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Kay's Originals Vol. 1


356 BIOGRAPHICAL SKETCHES. officers were admitted to such meetings, a very select and comfortable party was generally formed. On these occasions, “when smoking viands crowned the festive board,” none maintained the characteristics of a genuine denizen of “Auld Reekie” with greater ability than Mr. Blair ; and whether it might be in the demolition of a sirloin, or in the dissection of a capon, his power in the one, and his science in the other, were equally apparent. At such jovial meetings the Deputy seldom failed to be very merry ; and there was no small degree of wit beneath his elastic wig. He had always some extraordinary incident to narrate ; and he generally was himself the hero of the tale. It would be as endless as unprofitable to draw upon the stores of the wonderful which have been preserved by tradition. One specimen may suffice. Among other qualifications he used to descant largely on the extent and retentive power of his memory--“ Bless me,” he would say, in reply to some incredulous 710% mi reeordo; ‘‘I mind the very hour of my birth, and perfectly recollect of my good old mother bidding the midwife close the shutters lest my eyes should be hurt with the light !” Mr. Rlair resided, according to the Veritable Peter Williamson, in Buccleuch Street, so late as 1792. He afterwards occupied a house at Hope Park End, and latterly in Rose Street, where he died on the 2d September 1800. He lefb a daughter, who became the wife of the minister of the parish of Moreham. No. CXLIII. REV. WILLIAM MOODIE, D.D., PROFESSOR OF ORIENTAL LANGUAGES, AND MINISTER OF ST. ANDREW’S CHURCH, EDINBLTRGH. THE scene represented in the etching took place in 1799, during the French Republican War, when political feelings ran high, and when the essays of Paine, and similar writers, were believed to have gained many proselytes to the cause of democracy.’ At that time the benevolent plan of Sabbath School teaching, which had been recently introduced, was viewed by many in a very different light from that in which it is happily now considered. Having been first espoused and organised by sectarians, and its operations principally confined to the lower orders, the system was not only in some degree obnoxious to those The trials of George Mealmaker and others, for illegal combination and sedition, occurred about thia period.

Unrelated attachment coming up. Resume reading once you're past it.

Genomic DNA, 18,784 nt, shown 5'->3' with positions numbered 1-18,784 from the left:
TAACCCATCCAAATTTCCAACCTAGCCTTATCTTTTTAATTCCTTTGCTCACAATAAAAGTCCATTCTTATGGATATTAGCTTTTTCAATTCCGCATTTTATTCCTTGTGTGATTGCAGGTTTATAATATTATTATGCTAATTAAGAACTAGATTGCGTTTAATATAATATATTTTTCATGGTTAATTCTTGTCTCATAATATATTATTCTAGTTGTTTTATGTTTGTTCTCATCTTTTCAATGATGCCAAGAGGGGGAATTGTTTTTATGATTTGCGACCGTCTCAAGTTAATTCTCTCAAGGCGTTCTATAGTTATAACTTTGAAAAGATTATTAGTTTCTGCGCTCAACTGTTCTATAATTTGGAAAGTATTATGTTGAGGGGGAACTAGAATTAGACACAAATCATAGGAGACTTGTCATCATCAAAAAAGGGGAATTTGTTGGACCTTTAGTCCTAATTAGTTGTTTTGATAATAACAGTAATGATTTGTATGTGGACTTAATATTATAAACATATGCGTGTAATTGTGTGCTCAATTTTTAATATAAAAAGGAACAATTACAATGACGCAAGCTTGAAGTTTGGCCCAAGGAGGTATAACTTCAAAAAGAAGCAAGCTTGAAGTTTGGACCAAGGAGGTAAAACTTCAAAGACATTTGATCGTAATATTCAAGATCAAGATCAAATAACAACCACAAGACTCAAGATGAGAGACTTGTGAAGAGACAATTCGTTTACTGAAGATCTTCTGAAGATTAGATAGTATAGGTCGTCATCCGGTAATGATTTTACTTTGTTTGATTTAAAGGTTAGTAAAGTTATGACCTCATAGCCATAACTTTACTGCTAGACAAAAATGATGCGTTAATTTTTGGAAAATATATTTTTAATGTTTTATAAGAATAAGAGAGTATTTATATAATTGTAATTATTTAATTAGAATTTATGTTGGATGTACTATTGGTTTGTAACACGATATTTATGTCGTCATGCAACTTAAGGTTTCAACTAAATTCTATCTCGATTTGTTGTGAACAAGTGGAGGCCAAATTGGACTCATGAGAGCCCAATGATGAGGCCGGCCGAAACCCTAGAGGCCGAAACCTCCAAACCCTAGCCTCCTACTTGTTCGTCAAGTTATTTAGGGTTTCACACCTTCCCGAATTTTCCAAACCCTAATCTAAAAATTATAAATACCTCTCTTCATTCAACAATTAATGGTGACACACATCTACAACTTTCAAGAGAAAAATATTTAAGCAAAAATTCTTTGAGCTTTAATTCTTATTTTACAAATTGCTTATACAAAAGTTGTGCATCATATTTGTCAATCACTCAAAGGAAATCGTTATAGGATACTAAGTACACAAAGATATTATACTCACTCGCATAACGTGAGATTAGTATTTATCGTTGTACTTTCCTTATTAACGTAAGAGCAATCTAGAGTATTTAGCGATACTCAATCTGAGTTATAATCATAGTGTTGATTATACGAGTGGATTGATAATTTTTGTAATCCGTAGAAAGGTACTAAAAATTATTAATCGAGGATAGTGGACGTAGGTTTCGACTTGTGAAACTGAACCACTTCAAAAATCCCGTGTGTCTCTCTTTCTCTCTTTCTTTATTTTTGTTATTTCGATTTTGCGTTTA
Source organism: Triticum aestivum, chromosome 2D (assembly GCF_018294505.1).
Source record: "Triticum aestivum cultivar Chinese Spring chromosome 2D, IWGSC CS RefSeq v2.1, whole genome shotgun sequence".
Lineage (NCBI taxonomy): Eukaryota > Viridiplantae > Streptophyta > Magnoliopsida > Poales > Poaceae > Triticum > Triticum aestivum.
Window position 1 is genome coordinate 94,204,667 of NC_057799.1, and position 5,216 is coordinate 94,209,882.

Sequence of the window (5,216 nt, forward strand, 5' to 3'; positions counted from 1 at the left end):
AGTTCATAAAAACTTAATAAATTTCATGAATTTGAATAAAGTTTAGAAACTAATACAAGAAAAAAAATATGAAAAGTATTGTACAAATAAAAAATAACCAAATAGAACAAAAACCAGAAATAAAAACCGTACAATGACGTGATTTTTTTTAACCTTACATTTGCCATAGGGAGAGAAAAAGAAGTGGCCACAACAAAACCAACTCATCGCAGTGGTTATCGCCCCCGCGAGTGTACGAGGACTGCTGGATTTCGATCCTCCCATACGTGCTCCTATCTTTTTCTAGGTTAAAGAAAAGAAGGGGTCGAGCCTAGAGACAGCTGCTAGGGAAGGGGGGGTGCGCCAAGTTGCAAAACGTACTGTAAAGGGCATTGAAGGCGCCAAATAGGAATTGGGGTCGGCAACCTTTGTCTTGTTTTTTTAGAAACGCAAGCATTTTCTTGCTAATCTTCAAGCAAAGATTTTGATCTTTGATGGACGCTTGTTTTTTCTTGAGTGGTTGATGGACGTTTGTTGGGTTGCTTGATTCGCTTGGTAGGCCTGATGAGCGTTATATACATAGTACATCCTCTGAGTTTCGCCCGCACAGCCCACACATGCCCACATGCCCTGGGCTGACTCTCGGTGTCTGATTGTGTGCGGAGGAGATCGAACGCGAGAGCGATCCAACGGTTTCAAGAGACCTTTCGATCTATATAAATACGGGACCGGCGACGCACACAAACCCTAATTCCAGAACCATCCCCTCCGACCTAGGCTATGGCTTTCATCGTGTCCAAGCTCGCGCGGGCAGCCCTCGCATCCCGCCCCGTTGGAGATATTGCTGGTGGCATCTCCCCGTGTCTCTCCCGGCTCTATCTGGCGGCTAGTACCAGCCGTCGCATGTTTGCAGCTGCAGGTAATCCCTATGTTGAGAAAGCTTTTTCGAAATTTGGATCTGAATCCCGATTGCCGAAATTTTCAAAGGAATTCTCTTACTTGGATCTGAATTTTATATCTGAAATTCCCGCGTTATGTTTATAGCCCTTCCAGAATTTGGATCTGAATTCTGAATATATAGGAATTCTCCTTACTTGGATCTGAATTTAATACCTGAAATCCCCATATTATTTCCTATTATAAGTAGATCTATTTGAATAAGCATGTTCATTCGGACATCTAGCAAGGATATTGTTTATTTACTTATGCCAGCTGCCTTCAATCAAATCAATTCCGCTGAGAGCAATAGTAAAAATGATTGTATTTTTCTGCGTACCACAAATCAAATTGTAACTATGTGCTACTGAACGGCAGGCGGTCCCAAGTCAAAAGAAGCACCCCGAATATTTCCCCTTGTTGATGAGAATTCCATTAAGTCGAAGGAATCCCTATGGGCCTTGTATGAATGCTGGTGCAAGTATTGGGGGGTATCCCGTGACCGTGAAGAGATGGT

Volume 8 Page 497
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Volume 8 Page 498
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